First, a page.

Sci. Signal., 11 January 2011
Plant Biology Chill Wind
Pamela J. Hines
Science, AAAS, Washington, DC 20005, USA
For many plants, the chilly temperatures of winter act to coordinate flowering with the more favorable growth environment that follows in springtime. This process of vernalization translates environmental temperatures into developmental responses through a cascade of molecular responses that depend on epigenetic regulation of the floral repressor. Heo and Sung (see the Perspective by Turck and Coupland) have identified an RNA that is transcribed from an intron of the repressor gene but that itself does not encode a protein. Instead, this noncoding RNA, called COLDAIR, adds a histone-methylating complex onto the repressor locus. With the repressive gene itself repressed, the stage is then set to allow flowering.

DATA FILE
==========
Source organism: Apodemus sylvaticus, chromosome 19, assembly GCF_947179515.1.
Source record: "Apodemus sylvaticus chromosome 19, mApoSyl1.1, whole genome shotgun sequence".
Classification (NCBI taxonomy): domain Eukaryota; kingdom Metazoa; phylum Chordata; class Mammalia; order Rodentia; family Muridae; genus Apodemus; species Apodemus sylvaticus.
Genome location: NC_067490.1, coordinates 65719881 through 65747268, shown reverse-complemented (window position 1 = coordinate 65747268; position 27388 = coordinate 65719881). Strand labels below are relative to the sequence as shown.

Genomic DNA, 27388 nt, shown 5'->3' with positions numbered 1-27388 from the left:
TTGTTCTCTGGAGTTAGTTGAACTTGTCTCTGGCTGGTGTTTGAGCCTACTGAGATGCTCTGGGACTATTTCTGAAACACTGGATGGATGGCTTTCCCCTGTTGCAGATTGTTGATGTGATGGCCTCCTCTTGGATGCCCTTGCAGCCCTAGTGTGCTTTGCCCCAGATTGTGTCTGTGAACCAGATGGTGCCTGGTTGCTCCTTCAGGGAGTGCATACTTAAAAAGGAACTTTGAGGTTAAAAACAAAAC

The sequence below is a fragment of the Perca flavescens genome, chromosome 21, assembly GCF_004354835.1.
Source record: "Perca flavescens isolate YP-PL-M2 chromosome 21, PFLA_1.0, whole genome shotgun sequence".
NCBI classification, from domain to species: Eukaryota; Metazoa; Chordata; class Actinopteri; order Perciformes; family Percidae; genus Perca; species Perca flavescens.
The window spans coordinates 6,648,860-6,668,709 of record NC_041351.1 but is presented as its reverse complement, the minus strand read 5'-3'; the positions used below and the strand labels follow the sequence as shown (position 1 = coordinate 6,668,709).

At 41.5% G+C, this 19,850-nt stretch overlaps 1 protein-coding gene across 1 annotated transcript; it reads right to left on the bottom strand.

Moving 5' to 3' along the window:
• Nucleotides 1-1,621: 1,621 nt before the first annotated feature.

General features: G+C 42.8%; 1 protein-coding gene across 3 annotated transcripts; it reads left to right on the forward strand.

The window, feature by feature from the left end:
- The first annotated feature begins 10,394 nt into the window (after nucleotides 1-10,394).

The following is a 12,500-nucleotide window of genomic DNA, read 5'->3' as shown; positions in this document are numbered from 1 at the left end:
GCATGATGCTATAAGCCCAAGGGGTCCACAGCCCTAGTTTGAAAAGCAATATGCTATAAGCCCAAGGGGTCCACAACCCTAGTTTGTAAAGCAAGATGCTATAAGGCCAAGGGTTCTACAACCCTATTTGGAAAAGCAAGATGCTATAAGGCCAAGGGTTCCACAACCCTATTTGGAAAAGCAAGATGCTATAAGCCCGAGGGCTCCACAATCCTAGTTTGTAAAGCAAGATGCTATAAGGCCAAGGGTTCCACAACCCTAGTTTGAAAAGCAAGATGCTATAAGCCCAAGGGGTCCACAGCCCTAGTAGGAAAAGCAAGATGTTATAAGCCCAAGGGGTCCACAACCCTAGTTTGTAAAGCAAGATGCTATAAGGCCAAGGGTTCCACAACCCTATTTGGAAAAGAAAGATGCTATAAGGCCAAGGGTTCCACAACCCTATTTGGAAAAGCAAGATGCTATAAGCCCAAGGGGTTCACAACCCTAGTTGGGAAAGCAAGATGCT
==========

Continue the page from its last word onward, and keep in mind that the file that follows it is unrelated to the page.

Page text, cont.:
Citation: P. J. Hines, Chill Wind. Sci. Signal. 4, ec13 (2011).
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